One day, while walking in Ocean Park (a village in South Surrey), I just literally stopped walking and sniffed the air. It was January and the air was crisp but not cold. i felt like I could breathe I think from that moment on, I was destined to live there.

Tuesday, January 19, 2010

The Move

I went into a fever of excitement, a sense that I was finally going make something happen. Again, like I originally did with Jason, I looked at real estate ads, checked rental rates, and searched the want ads on every part of the West Coast. I began to make it my mission to research the city I loved so much. I wanted to live again. Realistically, I felt that it would still be a year or two before I could even think of relocating. I completed a term position as a school librarian just after the anniversary of Jason's death and started sending resumes to positions in Calgary, thinking it would be good to start work and save money when it was time to move. I did still love Calgary. I no longer liked the winters, especially in 2008/2009. I also found I no longer felt desire to be in Calgary at all. As lethargic as I felt, I spent more and more time on the computer, seriously looking up rental rates and starting to see what I could get for work on the coast. These activities kept me from retreating into a deeper shell which would keep me from socializing with even my closest friends. In the middle of the summer of 2009, I phoned my mother, telling her I had seen some computer courses at Vancouver Community College that I could take. Oh, I knew that there were courses in Calgary, but wanted any excuse to move near the ocean. After two days on the road over the mountains, we--my mother, my step-father, and I--arrived in Surrey. I wasn't used to the idea, after living in my own home for many years, living with my mother, but I was thankful to be there. It was a gift of residence which allowed me to save money while I got settled. While I was eager to get on my own feet, I was desperate to explore! Between moments of grief and mood swings, I went into Vancouver with camera, film, pencil and notebook stuffed into my daypack. I boarded the 351 bus over the Bridgeport station and then went downtown. I was a free agent even though I was uncomfortable with my own company after having such a wonderful travel companion in my husband. As I looked around, I felt the tension begin to seep out of me as Vancouver's beauty mixed with with ocean and mountains, began to fill me. Even with the city's busy-ness and hard concrete, the early architects of Vancouver knew to utilize the ocean to make it attractive even on rainy days.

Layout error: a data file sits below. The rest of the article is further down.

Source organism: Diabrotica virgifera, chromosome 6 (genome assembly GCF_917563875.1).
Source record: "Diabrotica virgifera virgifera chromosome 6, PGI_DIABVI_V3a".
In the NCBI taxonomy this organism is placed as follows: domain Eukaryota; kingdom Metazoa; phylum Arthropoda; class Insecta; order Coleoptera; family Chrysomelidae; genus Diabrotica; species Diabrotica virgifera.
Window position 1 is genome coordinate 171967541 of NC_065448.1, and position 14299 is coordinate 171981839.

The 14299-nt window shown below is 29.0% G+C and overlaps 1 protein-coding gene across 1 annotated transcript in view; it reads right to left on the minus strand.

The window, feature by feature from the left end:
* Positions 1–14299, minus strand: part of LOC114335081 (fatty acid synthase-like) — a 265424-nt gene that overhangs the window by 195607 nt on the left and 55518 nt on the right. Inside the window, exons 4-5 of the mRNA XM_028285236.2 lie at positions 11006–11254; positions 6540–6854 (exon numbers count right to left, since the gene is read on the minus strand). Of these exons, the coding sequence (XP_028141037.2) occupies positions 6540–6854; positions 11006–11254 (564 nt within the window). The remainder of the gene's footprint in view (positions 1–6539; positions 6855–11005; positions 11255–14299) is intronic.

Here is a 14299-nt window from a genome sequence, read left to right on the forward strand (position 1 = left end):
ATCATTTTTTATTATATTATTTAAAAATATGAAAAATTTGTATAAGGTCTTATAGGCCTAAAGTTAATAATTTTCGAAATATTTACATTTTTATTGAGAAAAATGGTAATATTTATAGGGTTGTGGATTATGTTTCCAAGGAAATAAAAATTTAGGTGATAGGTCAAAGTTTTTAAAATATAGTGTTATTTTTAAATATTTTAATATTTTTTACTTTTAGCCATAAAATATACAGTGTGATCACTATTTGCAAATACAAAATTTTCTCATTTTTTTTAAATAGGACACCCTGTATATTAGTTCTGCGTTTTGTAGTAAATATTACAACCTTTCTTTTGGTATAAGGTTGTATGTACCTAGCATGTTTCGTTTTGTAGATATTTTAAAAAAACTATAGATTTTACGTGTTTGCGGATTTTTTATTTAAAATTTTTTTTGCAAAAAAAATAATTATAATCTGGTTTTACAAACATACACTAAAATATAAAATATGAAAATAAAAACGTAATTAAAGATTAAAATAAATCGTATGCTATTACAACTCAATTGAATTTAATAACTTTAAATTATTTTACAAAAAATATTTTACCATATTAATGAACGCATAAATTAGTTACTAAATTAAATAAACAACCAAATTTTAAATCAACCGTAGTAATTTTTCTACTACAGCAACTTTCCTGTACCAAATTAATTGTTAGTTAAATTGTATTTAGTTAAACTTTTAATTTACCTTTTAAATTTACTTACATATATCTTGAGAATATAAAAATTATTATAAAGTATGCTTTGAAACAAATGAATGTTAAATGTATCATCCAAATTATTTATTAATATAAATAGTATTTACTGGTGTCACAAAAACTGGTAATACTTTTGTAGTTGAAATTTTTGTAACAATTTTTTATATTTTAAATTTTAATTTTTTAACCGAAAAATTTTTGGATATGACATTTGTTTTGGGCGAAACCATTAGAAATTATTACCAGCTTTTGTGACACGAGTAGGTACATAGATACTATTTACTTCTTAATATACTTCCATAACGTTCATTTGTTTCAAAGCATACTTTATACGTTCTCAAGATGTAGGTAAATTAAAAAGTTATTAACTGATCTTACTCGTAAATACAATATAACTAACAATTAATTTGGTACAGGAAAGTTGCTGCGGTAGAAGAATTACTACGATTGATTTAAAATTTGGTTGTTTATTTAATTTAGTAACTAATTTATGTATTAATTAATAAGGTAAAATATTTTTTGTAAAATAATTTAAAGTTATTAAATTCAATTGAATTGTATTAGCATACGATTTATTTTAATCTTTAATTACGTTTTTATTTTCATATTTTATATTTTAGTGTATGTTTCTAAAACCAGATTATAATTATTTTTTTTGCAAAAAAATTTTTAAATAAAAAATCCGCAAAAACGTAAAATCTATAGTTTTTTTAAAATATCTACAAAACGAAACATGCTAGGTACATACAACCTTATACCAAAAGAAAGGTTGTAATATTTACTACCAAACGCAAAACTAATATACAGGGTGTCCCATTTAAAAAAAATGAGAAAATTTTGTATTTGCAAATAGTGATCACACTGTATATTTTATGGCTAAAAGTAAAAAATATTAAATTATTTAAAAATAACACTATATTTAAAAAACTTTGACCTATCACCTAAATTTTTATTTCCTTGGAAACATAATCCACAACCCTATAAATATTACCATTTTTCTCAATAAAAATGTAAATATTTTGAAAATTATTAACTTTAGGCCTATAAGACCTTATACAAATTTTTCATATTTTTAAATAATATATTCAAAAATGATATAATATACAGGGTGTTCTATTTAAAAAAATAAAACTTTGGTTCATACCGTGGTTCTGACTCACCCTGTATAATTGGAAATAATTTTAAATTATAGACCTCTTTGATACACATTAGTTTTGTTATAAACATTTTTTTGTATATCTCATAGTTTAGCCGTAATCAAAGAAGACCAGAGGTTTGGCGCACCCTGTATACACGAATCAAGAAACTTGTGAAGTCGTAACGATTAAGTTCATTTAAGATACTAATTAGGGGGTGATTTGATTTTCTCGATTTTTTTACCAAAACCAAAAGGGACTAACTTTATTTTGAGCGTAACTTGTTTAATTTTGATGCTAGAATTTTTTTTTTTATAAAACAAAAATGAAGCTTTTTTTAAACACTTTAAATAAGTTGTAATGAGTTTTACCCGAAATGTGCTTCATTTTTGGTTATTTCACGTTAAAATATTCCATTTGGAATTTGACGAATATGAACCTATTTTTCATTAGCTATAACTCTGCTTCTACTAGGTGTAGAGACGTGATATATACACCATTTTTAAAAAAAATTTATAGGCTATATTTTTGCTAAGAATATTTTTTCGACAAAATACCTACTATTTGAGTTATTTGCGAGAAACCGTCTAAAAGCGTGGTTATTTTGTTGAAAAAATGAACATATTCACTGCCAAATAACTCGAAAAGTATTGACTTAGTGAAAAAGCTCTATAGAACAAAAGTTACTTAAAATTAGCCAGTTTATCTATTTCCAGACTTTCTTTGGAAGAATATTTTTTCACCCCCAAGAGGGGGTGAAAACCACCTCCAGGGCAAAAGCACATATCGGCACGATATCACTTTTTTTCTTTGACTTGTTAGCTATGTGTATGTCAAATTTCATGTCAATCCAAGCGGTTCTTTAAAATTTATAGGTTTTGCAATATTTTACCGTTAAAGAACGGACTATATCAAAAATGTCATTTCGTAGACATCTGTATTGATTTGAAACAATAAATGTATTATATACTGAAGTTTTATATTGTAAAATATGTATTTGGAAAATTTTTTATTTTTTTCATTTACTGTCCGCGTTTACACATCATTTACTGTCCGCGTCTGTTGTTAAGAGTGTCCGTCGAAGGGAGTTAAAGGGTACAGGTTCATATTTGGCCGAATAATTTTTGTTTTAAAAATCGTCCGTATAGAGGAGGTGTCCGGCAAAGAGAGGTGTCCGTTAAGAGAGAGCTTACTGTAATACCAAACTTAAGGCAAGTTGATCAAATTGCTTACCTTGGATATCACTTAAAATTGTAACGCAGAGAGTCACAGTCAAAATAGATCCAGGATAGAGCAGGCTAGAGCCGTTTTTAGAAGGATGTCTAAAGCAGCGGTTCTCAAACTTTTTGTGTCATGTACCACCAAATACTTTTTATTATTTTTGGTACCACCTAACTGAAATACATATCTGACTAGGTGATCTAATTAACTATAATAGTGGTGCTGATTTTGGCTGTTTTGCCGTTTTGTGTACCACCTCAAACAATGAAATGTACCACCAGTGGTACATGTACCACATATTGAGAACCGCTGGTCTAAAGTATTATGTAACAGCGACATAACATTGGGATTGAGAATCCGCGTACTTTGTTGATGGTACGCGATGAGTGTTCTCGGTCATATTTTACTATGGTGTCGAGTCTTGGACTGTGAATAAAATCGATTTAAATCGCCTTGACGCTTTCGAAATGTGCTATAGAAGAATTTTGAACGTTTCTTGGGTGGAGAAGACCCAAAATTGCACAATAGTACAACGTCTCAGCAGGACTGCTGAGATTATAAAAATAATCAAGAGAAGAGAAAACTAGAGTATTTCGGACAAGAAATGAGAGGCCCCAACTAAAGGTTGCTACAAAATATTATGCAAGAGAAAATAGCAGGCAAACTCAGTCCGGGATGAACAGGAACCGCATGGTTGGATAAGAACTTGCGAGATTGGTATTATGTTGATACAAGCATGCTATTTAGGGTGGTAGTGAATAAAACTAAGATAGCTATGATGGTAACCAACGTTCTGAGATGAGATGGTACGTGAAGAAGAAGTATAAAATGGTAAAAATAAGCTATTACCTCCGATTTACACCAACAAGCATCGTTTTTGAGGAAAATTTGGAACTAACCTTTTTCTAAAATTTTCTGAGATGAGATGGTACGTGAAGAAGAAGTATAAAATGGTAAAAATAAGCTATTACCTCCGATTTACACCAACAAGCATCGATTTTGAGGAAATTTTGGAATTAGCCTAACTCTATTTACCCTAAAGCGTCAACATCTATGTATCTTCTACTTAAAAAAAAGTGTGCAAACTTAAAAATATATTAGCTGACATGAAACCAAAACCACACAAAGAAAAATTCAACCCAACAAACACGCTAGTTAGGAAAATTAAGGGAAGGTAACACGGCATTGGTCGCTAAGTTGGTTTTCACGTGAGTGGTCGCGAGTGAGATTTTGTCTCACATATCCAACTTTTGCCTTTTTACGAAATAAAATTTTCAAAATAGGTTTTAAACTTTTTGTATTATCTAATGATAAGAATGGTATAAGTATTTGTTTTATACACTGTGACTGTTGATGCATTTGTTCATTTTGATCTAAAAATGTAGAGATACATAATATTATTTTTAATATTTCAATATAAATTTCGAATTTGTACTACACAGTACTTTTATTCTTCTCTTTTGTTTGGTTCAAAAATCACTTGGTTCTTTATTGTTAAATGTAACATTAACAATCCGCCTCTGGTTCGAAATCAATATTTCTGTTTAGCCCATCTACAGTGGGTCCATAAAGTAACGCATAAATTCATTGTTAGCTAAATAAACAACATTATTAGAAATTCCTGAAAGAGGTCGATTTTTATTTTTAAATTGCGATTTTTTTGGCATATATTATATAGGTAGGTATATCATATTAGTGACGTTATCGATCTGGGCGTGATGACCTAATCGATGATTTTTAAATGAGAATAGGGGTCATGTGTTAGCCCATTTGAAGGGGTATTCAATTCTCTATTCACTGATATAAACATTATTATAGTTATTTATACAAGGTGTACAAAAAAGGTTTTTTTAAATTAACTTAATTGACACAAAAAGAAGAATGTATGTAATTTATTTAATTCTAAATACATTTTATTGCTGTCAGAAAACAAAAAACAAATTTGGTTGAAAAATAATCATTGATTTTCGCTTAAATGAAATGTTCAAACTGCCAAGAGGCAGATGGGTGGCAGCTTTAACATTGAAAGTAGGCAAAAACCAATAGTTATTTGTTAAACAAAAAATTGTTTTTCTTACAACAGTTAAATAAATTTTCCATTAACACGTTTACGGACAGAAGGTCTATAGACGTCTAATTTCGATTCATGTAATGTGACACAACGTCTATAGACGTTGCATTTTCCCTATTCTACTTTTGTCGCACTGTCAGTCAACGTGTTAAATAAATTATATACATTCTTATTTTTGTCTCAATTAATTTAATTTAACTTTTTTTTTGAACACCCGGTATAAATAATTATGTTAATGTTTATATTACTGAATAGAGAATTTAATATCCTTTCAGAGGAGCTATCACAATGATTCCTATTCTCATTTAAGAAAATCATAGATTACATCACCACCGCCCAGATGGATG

Sunday, January 17, 2010

Vancouver Introduction

As I grew older, I continued to visit Vancouver more frequently. I stayed with my mother between my jobs and school, loving already the constant green of everything there. I married my wonderful husband, Jason White, in 1989, in Edmonton, Alberta, and moved several times before settling in Calgary, Alberta. Once we settled and after my sister moved to the coast, Jason and I spent more summers there. We went once for Christmas, and then started looking forward to Easter and summer and Thanksgiving holidays. Jason had also fallen for Vancouver's charms. We'd get off of the plane (or sometimes the Greyhound) and I'd look at him. Near the ocean, his expressive brown eyes sparkled and his beautiful fair skin glowed with good health and enjoyment. We did travel to other places over the years such as, London, Ontario and Toronto. However, we mostly visited Vancouver, often travelling on the ferry across to Victoria and Ladysmith (where my brother and his family moved). We found that our holidays approached, we yearned for the sea air and moderate climate. If it got hot, we'd just go to the beach and sometimes join my family for barbecues. While Vancouver is criticized often for how much it rains, the expense of living there, and the crime, Jason and I found, during our visits, that the benefits far outweighed anything negative. Don't get me wrong, we did quarrel about it and discussed negatives as well as positives, but somehow we couldn't get rid of the plan to move there.

Vancouver Intro

I've had an ongoing love affair with Vancouver for as long as I can remember. The summer after I turned 7, my family drove from Calgary, Alberta to Vancouver Island. I don't remember very much about that summer except that I loved the ocean and beachcombing. I had a little pixie haircut and cats-eye glasses. We drove in an old Pontiac Parisienne. In those old cars, it was amazing what you could pack into it. In the front were my mother and father. There were 3 of us kids (Steve, Sheila, and I). We stopped in many places that summer (I always loved an adventure). What I wasn't prepared for was how excited I was to see the blue water peaking between buildings. I'm sure I drove my family crazy: "Is that the ocean?", I asked many times, as I couldn't believe that we were finally there.